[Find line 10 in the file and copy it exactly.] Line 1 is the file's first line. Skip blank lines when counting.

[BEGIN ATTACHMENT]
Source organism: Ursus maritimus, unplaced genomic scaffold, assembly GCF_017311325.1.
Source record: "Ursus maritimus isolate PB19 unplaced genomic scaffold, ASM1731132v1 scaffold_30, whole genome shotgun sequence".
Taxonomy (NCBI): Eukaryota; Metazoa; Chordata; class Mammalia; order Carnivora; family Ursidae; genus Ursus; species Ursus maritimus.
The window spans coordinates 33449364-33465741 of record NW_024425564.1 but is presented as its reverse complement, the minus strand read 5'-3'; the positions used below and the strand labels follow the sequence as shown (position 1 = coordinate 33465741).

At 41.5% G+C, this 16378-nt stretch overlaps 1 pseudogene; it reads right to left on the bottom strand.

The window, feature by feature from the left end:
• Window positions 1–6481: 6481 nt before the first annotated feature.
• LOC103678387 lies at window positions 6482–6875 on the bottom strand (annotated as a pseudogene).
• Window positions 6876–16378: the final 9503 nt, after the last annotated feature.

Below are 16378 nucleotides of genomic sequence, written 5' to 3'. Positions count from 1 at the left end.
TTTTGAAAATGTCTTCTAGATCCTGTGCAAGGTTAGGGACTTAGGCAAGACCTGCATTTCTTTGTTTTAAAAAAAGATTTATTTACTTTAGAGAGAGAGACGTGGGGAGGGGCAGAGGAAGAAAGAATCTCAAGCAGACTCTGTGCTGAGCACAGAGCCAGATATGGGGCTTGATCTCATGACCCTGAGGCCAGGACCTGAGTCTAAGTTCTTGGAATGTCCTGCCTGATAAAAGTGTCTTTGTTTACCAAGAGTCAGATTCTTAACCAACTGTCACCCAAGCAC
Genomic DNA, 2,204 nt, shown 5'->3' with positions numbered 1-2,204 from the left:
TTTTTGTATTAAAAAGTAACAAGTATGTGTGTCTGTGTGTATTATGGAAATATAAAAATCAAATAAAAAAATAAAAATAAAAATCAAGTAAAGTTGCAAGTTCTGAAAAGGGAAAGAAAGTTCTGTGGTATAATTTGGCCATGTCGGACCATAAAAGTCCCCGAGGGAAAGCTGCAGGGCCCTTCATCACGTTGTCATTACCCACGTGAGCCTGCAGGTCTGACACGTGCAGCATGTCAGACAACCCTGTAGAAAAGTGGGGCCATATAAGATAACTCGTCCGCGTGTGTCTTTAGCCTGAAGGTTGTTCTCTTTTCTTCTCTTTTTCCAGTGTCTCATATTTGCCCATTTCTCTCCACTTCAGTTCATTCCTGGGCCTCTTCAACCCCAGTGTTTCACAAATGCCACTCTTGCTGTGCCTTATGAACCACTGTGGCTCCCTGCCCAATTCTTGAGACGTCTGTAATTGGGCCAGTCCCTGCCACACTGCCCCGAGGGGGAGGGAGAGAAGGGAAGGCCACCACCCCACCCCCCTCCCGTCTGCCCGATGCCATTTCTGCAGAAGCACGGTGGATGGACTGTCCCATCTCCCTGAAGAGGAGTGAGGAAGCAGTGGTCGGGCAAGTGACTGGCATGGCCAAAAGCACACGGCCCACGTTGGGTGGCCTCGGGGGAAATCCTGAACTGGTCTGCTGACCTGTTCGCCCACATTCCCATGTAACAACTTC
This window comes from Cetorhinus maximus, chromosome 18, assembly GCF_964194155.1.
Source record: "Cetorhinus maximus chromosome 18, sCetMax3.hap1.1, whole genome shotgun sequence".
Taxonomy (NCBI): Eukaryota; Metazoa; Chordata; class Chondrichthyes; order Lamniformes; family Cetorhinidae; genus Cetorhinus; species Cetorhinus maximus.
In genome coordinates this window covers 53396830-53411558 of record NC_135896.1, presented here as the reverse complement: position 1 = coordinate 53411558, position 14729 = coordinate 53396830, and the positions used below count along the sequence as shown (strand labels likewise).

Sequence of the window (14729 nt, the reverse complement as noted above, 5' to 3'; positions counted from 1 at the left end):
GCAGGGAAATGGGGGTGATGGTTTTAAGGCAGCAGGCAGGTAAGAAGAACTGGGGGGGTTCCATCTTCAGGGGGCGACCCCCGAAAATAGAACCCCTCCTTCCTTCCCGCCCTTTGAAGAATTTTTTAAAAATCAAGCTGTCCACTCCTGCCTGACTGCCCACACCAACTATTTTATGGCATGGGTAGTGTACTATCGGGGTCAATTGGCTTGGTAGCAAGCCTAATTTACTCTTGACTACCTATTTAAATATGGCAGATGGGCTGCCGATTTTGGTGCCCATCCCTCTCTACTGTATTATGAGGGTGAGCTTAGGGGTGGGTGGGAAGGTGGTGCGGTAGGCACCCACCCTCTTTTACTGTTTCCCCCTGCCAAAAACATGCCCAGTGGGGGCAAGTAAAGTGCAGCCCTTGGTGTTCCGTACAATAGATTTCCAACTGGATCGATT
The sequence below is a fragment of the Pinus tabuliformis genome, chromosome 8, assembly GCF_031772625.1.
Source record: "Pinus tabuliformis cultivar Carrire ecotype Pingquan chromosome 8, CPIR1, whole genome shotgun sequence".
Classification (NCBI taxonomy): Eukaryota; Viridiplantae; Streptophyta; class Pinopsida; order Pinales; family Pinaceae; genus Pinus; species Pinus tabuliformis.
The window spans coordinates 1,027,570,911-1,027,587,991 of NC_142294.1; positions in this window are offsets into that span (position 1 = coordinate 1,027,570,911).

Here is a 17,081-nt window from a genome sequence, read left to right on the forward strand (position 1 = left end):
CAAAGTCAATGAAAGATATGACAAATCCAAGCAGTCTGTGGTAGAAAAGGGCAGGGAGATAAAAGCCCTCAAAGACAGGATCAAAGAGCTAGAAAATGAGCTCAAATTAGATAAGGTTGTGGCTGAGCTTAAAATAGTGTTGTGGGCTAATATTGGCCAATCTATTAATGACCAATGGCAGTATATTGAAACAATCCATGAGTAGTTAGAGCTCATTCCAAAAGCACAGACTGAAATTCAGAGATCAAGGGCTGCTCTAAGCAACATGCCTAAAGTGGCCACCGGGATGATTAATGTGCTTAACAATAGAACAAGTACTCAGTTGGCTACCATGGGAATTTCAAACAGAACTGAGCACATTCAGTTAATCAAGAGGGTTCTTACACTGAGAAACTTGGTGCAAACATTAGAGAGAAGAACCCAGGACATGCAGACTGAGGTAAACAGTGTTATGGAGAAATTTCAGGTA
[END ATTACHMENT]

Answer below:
Below are 16378 nucleotides of genomic sequence, written 5' to 3'. Positions count from 1 at the left end.